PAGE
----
In the last year, the FB directorate instituted changes and streamlined business models and processes that included the transformation of labor execution, unfunded requirements, allocation of civilian pay, and agency workload and prioritization of mission requirements. The team accomplished all of this while working in a maximum telework environment. Wilcoxon said she made the effort to establish enhanced working relationships with her staff by hosting FB virtual town halls, wellness activities, brown bag lunches, and other interactive activities and site visits in an effort to acquaint herself with the team despite many prohibitive factors imposed in a pandemic environment.
“I consider myself to be a transformational leader working toward a shared vision with my team. I am also an agile situational leader with a unique ability to adapt to the needs of the team for mission execution,” said Wilcoxon. “The FB team, as well as the agency, has been receptive to change management initiatives to improve business processes to advance the resource posture in support of the DCMA mission.
“I am an enterprise honest broker rooted in fiduciary responsibility and focused on obtaining the resources needed for the DCMA mission,” she continued. “I understand that governance and transparency drive resource justification and accountability in an era of diminishing budgets.
Federal career journey
Wilcoxon began her federal career in 1991 with the Air Force. She started as a GS-9 personal financial manager at the Bitburg Air Base Family Support Center in Germany. Her job duties included developing a curriculum to provide airmen with a better understanding of foreign currency, teaching them how to manage and eliminate debt, and ways to improve their credit scores while gaining financial stability.
She spent 20 years as an Air Force civilian. During that time, she held a variety of positions including personal financial manager, resource advisor, instructor, course director, budget analyst, budget officer, and director of resource management.
“The best advice I was given came from now retired Air Force Maj. Gen. James A. Whitmore, who told me to focus on the position that you are assigned and your next job will find you,” Wilcoxon said. “Hence, it’s the same advice I give to others because it has worked for me.”
Additionally, Wilcoxon has worked for other DOD agencies. She served as the chief of the Accounting Operations Division at the Defense Intelligence Agency and the deputy of the Financial Management Division and comptroller at the DCSA. As the deputy of DCSA FSM, she was responsible for directing the day-to-day financial management operations. Her final position at DCSA was as the senior advisor and chief financial officer. Wilcoxon directed all of the financial management activities and led a team that provided budget planning and execution. Her efforts in that role earned her a recent Presidential Rank Award.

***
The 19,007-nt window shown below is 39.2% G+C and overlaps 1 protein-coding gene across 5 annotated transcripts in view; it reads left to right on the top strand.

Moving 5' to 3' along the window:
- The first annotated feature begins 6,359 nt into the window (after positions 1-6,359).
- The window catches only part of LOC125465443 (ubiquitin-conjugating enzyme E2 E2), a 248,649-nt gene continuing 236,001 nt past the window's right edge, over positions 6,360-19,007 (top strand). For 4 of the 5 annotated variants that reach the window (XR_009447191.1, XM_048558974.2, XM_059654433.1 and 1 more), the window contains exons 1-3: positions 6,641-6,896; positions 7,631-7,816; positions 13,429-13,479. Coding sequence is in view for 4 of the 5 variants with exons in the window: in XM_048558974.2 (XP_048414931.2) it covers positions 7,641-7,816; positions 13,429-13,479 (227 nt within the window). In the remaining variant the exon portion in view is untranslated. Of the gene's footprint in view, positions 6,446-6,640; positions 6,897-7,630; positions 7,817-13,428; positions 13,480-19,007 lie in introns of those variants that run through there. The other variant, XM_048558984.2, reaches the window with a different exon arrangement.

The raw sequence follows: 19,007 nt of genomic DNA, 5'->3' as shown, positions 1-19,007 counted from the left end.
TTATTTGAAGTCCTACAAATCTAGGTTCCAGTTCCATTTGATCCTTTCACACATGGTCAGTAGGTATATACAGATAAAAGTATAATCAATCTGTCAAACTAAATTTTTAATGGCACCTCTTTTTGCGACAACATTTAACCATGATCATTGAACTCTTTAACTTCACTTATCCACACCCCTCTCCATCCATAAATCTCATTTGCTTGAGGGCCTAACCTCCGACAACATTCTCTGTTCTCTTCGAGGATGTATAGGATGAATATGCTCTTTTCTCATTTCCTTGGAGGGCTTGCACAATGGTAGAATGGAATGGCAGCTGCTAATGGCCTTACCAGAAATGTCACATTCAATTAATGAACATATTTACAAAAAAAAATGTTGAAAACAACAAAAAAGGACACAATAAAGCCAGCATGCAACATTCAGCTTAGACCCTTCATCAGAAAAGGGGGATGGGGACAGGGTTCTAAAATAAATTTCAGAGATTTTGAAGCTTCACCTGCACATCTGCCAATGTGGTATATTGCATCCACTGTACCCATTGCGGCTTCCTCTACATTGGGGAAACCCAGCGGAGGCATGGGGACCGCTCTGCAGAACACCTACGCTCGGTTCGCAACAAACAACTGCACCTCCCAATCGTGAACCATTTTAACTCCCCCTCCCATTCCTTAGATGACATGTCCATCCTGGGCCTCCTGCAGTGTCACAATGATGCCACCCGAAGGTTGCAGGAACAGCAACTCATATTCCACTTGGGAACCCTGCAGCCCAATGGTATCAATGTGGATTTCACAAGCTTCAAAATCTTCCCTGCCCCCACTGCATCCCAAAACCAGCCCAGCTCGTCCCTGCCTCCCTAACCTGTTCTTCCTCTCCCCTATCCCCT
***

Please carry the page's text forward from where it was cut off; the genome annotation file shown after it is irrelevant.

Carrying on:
“As a defense senior intelligence leader with DCSA, I was an integral part of the unprecedented historical effort to reshape the future whole of government background investigation and vetting mission to deliver an uncompromised and trusted federal workforce,” she said.
Presidential Rank Award Career Highlight
In May, Wilcoxon was selected as a Distinguished Presidential Rank Awardee, an accomplishment given to dedicated senior leaders who have made a difference across the federal government.
“I am both honored and humbled by the recognition, but the challenge of complex organizational and mission transformation while ensuring financial continuity of operations during the COVID-19 global pandemic could only be achieved with leading and working with a great team,” she said.
Wilcoxon was nominated by the DSCA director, William Lietzau. Her accomplishments included transferring of background investigation revolving funds and mission from Office of Personnel Management, standing up the DSCA Working Capital Fund, and completing the transformation of the whole of government background investigation and vetting for a trusted workforce.
Wilcoxon and her team stood-up the first Defense Wide Working Capital Fund in DOD in 23 years, transferring over $1.6 billion from the OPM revolving funds for background investigation services. DSCA is the lead federal agency that conducts background investigations for most federal employees and job applicants, excluding only the intelligence community.
The nomination stated that Wilcoxon developed short- and long-term financial and resource strategies “for the transfer and merger of mission and support personnel, contracts, resources and responsibilities of the National Background Investigations Bureau, the DOD Consolidated Adjudications Facility, Defense Security Service, and other security enterprise missions and essential support functions to form DCSA.”